Cyber Incidents Underscore Absence of Real Private Sector Cybersecurity Standards
Sometimes it takes a public event to remind corporate risk managers about the importance of effective risk management. While corporate risk management functions have become yet another “hot” topic or new-fangled response to corporate failures to prevent obvious risk, most organizations continue to wander in the world of reactive business planning rather than proactive prevention.
It has been fairly obvious for years that most corporate organizations do not allocate sufficient resources, expertise and commitment to implementing effective risk management programs. Further, companies claim to have developed “crisis management” protocols only to have them ignored or falter when necessary to respond to a crisis. COVID-19 exposed the weaknesses in government and private sector planning, analysis and risk management.
The ransomware attack on Colonial Pipeline (and the subsequent cyber attack on JBS) demonstrated yet again the failure of government and business to anticipate cybersecurity issues through traditional tools – risk and vulnerability analysis, implementation of technology and planning to minimize a cyber event, and crisis response protocol. In the aftermath of this debacle, the public lined up to purchase gallons of gasoline because of a short-term shortage in gasoline. These scenes of panic were a reminder of the impact that poor government and business risk management can have on public reaction.
The Biden Administration issued a response quickly to update the government’s cybersecurity practices. Federal agencies were directed to take a variety of actions to share information, strengthen cybersecurity practice and use new technologies to reduce cyber vulnerabilities.
All of that is well and good but until the private sector is subject to various requirements relating to cybersecurity, not much is going to change. Congress has stumbled around for years when it comes to imposing any kind of meaningful requirements on corporate cybersecurity practices. For example, there still is no actual federal corporate disclosure requirement to notify law enforcement and the public after a company suffers a cyber-attack or suffers a cyber incident. Similarly, there are no specific standards set for any industry sector that companies must meet to protect against cyber-attacks.
Instead, companies face a patchwork of state requirements relating to data security, disclosure and remediation requirements. A cyber incident is usually followed by private class action with no meaningful “teeth” that dissipates into yet another cost of doing business – the cost of prevention never outweighs the economic harm and reputational damage, or at least that is how business leaders usually come out when undertaking a cost-benefit analysis.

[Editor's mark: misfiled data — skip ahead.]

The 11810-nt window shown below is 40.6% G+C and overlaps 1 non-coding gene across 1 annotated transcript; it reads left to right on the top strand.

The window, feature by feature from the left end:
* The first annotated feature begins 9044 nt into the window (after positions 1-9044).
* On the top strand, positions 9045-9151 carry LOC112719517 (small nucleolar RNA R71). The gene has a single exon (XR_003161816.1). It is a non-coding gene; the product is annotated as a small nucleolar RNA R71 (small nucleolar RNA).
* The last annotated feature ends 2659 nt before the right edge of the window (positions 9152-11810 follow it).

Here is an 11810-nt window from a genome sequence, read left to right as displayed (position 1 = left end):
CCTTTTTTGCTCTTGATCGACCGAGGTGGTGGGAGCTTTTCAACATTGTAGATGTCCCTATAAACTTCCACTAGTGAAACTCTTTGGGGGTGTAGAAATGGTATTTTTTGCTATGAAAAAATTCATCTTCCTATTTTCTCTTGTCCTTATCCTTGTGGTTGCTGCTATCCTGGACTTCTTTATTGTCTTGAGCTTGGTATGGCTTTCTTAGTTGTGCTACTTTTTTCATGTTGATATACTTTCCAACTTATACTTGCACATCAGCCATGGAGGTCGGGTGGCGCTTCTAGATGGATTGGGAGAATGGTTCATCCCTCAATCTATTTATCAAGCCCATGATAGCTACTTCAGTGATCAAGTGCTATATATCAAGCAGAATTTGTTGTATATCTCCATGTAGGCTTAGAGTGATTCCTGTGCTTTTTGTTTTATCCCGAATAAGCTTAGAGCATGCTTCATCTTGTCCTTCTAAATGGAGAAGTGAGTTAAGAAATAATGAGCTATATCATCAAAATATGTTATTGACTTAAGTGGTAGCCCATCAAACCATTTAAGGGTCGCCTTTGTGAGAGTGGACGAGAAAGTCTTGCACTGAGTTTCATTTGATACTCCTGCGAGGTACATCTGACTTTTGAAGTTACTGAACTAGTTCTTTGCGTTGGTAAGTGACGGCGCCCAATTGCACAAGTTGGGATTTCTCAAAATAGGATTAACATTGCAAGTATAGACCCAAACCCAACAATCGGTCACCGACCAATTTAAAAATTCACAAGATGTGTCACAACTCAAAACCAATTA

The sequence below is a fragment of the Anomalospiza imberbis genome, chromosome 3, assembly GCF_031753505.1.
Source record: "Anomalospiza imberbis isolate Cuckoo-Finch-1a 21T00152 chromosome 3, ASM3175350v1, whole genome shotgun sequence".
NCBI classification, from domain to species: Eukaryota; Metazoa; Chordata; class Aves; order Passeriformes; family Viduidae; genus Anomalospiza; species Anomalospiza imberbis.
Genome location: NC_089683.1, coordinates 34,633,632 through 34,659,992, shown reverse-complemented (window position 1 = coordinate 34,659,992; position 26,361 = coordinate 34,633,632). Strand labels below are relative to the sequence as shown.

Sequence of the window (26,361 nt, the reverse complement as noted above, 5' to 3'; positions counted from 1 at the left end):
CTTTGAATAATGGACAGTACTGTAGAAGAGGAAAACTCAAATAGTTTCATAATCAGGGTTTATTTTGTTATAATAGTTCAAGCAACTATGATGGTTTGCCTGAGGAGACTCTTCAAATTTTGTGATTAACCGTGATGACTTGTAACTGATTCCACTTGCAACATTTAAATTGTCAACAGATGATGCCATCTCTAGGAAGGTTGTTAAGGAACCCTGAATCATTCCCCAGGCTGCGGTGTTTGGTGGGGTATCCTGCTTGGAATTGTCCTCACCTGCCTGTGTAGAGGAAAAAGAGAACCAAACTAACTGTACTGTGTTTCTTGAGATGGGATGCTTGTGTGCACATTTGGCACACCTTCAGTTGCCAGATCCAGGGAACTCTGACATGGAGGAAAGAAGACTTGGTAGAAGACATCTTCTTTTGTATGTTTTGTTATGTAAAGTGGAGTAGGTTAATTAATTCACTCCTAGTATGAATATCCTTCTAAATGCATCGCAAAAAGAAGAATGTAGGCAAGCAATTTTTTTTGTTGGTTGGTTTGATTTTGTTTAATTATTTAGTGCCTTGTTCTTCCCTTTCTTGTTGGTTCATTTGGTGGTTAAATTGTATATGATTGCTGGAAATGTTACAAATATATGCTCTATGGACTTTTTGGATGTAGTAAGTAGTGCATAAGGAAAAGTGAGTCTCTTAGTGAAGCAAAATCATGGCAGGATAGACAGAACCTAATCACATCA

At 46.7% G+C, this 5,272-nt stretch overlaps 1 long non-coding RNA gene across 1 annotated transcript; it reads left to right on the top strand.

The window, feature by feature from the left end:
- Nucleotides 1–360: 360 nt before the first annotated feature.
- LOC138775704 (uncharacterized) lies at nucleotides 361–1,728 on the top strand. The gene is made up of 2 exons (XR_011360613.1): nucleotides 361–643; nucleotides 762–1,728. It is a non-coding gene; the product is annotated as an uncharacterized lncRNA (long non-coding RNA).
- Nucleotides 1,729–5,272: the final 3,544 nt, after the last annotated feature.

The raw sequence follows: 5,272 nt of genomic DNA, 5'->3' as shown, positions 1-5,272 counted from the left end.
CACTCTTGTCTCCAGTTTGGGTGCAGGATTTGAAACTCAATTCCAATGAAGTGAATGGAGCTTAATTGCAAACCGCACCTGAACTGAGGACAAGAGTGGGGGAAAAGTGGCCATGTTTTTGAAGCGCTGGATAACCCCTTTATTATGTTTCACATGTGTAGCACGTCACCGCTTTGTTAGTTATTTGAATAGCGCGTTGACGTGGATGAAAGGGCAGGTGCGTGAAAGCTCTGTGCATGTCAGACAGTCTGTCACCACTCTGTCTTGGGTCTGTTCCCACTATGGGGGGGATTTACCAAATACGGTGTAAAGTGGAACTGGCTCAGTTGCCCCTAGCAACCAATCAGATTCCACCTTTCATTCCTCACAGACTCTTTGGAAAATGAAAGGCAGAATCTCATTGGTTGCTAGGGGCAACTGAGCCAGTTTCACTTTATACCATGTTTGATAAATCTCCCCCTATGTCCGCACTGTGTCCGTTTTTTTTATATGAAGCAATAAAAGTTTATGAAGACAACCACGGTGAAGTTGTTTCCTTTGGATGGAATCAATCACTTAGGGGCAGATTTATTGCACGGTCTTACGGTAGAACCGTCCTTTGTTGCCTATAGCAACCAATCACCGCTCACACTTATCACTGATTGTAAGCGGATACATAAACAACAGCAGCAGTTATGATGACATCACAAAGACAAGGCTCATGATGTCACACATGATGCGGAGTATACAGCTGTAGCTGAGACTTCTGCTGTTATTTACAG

Some have suggested that the latest cybersecurity executive order is the first step in the new administration imposing real requirements on the private sector. I will believe it when I see it. Corporate interests have been able to block such efforts in the past and there is nothing to suggest that will not do so in the future.
In response to the Colonial Pipeline incident, various Senators are rumbling about new legislation. Big deal – this has happened before, frankly for decades. In the end, the federal government will retreat to “leading by example,” and there will be no substantive change in performance.
If there was somehow a magical change in corporate priorities and planning, the private sector would quickly enact far-reaching response and planning to prevent a cybersecurity incident. Companies would conduct robust risk and vulnerability assessments to identify weakness surrounding confidential business data and personally identifiable information since cyberattacks usually zero in on this information to extort ransom payments. Cyber attackers gain access to this sensitive information and then threaten the victim company with illegal use of the information to harm the organization.
In response, organizations have to complete a vulnerability assessment and then design processing and storage plans to minimize the risk of intrusion and access to this information. In most cases, companies can rely on encryption and other strategies to prevent a serious breach. A comprehensive data mapping program is an essential step in this process. By reviewing its data sets across the organization, companies quickly realize that some data is no longer needed for the business. This results in an efficient understanding of the company’s data profile.
A critical part of this process requires companies to evaluate their own internal IT compliance requirements. Some of these access controls are important to preserve evidence, harden intrusion vulnerabilities, and to improve network and email security. Companies also should be implementing IT improvements to enhance logging and monitoring functions that may be critical to generating accurate network information needed to respond to a cyberattack.
Many companies are moving to cloud storage systems and thereby reduce vulnerabilities from on-site software and data systems. Even in a cloud-based environment, companies have experienced serious cyberattacks and planning is needed in these environments to mitigate vulnerabilities and risks.
A company can use its cyber risk and vulnerability assessment to plan a response to a cyberattack. These plans often include hiring of third-party cyber expert to respond to a cyber ransom event or a cyber intrusion. The crisis response plan should include compliance with legal requirements and preservation of evidence, along with public information needed to mitigate any attack. To implement the plan, companies have to identify in advance a cross-section of corporate representatives, including information technology, human resources, legal and compliance, public relations/communications and senior management.